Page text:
Home Accessories Broomfield’s first legal accessory housing is now a house

Broomfield’s first legal accessory housing is now a house


A few hundred square feet in the corner of Sam and Sara Taylor’s backyard are now home to two new residents of Broomfield.

The Taylors have fulfilled a dream they had since 2019 of building an accessory housing unit in their backyard, and last week a ribbon cut was held to commemorate its completion. The 462 square foot home is the first legal secondary housing unit in Broomfield, and the construction has proven to be a learning experience for Taylors and city officials.

Sarah Taylor, co-owner of the house, cuts the ribbon to mark the opening on September 28. (Cliff Grassmick / Staff Photographer)

The couple rent the unit for a few years as part of a long-term plan. Ultimately, they plan to move into the unit so that caregivers can live in their home with their disabled son Benjamin.

“We were trying to find a house to buy in the neighborhood. Because, I mean, when we’re not with Benjamin, we always have to be close because his needs are really specific and really complex, ”Sara said after the ribbon cutting. “But of course the houses in the neighborhood are getting more and more expensive and… we’ll be done with it, we don’t know how far.”

Sara remembers attending a city and county ADU workshop in 2019, and it clicked, “Look, we could put it in the backyard,” she recalls.

While other residents have converted garages to ADUs or built other structures, they are technically not legal, Sam explained. The two have chosen to go through the formal process and are intentionally renting the unit at an affordable price. But while they played by the rules, it wasn’t always easy.

“The construction process was just ridiculous. We had to do soil surveys and analyzes, ”said Sara. “Even though the ordinance says it’s like an ancillary building on the property, the approval process was as if it was a new house. That was insane… We need a specific code for secondary suites because they handled it all like it was a house which is expensive and unnecessary and we will never have a bunch secondary suites if that is not affordable. “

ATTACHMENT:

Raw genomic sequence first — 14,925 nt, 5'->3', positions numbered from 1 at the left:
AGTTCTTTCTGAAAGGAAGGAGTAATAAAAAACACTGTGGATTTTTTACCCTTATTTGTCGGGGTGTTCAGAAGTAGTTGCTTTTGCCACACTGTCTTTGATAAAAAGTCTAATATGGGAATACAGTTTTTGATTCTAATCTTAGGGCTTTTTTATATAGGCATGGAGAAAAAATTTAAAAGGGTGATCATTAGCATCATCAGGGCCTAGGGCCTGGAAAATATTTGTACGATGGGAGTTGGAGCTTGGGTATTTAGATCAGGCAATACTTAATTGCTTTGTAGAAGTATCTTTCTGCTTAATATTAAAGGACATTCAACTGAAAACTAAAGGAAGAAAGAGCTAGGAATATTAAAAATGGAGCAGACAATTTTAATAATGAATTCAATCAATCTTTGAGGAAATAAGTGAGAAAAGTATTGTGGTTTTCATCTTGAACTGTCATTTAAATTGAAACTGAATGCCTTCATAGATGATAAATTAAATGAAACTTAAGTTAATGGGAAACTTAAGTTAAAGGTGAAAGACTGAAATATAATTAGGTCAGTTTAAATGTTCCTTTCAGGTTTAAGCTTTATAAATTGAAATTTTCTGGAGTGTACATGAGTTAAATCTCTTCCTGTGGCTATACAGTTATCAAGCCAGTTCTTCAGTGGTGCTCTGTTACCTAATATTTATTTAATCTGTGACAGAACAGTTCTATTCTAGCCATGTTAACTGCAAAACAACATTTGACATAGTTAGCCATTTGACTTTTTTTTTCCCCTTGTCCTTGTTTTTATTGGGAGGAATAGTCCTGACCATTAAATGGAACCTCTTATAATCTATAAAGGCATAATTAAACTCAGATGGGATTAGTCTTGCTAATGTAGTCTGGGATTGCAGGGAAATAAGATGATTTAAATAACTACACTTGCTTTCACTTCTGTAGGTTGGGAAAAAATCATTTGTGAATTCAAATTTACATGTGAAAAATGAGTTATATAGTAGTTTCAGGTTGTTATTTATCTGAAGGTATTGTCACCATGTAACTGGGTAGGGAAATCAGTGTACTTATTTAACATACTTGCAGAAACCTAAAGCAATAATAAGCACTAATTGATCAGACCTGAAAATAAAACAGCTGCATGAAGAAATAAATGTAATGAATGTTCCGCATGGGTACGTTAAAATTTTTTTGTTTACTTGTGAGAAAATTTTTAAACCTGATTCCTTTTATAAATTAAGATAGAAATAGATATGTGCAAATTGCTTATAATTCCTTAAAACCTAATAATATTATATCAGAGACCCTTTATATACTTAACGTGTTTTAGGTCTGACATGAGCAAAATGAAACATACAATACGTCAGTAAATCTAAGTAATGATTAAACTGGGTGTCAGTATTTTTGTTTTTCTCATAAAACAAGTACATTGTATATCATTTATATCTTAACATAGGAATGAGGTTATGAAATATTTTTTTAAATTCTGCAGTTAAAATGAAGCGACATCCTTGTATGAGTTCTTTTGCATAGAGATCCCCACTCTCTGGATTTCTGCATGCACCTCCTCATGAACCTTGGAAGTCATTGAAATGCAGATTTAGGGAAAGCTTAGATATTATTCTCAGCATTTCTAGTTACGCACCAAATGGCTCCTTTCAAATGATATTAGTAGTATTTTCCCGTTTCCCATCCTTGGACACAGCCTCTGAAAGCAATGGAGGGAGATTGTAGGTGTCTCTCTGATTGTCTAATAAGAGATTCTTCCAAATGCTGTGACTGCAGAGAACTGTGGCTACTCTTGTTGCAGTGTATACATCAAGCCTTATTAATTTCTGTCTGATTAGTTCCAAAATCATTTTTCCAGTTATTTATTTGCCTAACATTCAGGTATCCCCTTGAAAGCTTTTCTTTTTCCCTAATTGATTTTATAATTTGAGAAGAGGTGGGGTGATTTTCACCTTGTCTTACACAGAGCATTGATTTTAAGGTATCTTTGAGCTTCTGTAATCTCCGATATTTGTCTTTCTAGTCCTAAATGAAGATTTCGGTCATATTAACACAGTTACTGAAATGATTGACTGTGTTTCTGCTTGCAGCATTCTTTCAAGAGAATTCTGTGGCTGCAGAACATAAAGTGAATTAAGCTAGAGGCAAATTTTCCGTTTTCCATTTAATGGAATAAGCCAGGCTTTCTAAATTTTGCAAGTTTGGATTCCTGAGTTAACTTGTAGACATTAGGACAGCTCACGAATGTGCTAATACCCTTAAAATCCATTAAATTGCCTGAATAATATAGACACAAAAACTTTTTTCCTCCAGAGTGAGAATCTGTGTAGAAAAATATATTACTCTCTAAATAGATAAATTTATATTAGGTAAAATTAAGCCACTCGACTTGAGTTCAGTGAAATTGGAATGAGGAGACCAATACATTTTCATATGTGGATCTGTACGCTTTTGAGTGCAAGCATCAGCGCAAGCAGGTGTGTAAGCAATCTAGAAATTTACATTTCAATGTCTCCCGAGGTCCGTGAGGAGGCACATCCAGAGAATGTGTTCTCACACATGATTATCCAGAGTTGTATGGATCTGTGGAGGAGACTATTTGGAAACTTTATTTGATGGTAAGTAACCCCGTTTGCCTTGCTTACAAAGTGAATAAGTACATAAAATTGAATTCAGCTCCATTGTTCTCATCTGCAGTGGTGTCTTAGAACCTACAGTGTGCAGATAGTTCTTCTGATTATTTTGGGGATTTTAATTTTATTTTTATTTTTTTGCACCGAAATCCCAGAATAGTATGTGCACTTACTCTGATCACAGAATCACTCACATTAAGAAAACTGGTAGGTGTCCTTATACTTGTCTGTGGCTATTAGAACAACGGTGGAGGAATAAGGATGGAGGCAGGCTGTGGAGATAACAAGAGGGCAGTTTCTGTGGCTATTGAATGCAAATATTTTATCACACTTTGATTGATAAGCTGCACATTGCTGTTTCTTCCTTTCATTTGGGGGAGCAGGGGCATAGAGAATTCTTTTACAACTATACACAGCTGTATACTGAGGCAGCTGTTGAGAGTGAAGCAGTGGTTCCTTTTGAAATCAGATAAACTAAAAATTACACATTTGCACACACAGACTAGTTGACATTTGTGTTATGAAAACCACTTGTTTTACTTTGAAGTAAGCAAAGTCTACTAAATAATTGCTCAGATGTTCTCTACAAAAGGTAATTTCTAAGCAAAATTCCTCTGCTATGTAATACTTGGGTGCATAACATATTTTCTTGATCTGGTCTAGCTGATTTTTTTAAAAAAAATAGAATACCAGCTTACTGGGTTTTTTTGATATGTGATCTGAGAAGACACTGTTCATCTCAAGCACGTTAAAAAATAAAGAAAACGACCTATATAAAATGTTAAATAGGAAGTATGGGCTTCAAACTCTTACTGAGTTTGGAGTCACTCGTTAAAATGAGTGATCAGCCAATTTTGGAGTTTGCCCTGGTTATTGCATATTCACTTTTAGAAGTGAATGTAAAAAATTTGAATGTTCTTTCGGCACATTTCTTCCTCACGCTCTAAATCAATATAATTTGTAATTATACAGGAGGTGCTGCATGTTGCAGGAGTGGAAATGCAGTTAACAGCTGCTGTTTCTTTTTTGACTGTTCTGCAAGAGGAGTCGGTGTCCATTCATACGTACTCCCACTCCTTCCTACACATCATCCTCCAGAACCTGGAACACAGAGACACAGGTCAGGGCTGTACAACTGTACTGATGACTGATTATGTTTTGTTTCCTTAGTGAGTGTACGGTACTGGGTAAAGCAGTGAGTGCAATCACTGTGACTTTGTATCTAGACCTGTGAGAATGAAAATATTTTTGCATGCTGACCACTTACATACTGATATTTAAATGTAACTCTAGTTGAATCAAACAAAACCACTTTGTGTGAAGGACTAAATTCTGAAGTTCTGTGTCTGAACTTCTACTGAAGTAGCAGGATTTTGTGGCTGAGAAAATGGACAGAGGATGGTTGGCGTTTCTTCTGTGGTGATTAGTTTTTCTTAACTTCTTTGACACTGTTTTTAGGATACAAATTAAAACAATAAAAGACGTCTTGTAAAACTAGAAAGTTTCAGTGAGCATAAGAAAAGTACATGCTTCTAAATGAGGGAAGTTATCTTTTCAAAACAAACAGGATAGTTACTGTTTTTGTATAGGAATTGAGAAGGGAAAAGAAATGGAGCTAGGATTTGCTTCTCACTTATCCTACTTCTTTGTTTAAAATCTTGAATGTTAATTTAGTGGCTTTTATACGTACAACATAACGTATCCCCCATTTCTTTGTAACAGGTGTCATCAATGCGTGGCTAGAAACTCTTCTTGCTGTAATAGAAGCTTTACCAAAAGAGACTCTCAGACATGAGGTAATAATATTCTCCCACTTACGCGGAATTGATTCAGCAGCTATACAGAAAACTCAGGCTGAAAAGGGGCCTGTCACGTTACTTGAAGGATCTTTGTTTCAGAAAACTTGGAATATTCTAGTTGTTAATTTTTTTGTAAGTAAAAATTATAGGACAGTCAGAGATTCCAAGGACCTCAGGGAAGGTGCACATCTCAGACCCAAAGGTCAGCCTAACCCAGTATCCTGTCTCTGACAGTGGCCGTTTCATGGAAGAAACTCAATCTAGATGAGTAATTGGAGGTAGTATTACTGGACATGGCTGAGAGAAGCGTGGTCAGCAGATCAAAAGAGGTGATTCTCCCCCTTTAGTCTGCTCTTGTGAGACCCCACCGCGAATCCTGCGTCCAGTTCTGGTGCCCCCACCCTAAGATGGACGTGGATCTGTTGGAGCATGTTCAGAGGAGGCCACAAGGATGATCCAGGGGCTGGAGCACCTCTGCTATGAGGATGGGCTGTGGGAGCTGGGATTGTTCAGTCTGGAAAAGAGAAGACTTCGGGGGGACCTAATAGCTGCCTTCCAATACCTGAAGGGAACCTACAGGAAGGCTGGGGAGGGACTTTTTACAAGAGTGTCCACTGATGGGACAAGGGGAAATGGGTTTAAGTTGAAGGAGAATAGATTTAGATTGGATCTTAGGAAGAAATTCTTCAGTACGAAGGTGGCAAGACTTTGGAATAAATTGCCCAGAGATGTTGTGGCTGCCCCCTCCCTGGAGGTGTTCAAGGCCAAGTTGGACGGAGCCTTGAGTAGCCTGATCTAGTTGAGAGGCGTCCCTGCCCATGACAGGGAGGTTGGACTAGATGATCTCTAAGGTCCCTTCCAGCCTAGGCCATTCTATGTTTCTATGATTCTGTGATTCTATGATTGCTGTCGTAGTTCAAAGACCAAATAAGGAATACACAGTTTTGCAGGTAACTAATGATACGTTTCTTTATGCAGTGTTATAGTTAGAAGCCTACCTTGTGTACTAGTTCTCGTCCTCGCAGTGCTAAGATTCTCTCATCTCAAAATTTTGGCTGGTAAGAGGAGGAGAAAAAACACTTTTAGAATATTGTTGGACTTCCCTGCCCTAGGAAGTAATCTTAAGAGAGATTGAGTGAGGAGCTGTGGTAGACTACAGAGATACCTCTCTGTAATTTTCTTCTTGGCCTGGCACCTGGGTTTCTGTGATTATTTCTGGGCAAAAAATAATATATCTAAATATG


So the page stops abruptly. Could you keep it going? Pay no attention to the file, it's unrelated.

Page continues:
Sam said the two made their voices heard throughout the process with city council, and several council members and Mayor Guyleen Castriotta attended the ribbon cutting to get a feel for the unity and the process.

“We want people to look at it and say, ‘OK this can be done, how can we do it better? “”

Sam described the city and county as being cautious and ensuring the structure was of high quality.

“We thought it was a bit of a stretch. But Broomfield has been like this since its founding, being a master plan community. Everything has to be planned and organized, that’s what we do.

The Taylors admit their ADU is just a little relief in the affordable housing crisis. For Nicole Stoodley, it was “like finding a unicorn”.

Stoodley, 28, and her longtime boyfriend Neil Henry left Florida and were living temporarily in Henry’s boss’s basement before finding ADU.

“Neil and I were looking for apartments in the Westminster / Broomfield area as he will be working in Boulder and I will be working in Aurora. We were looking at all of these resorts and they charge all these crazy fees and have all these amenities that we don’t really need, ”Stoodley said.

Stoodley said Henry liked the Reddit forums and, knowing it was a hit in the dark, created a post saying they were looking for accommodation in the area. Sam and Sara’s daughter saw the message and told Henry what her parents were building. The two couples connected and Stoodley and Henry moved in on Friday.

Sara said she wanted to name the ADU “serendipity” because of the way Stoodley and Henry’s search went.

Sam, who served on city council, said one of the reasons he wanted to build ADU was because of some of his experiences on council when entities dreamed of building affordable housing, but surrounding neighbors felt the same. – “not in my backyard” – often shorthanded at NIMBY.

“All I hear is NIMBYs, NIMBYs, NIMBYs. “Oh we love it, but not here it doesn’t fit the neighborhood,” Sam said. “So instead of being a ‘step in my garden’ we’re literally ‘yes in my backyard’.

The city and county had no incentive to build the structure and rent it out affordably. Sam said they charge 30% of 50% of the median income in the Broomfield area, which was $ 1,200, including utilities for the one bed and one bath house.


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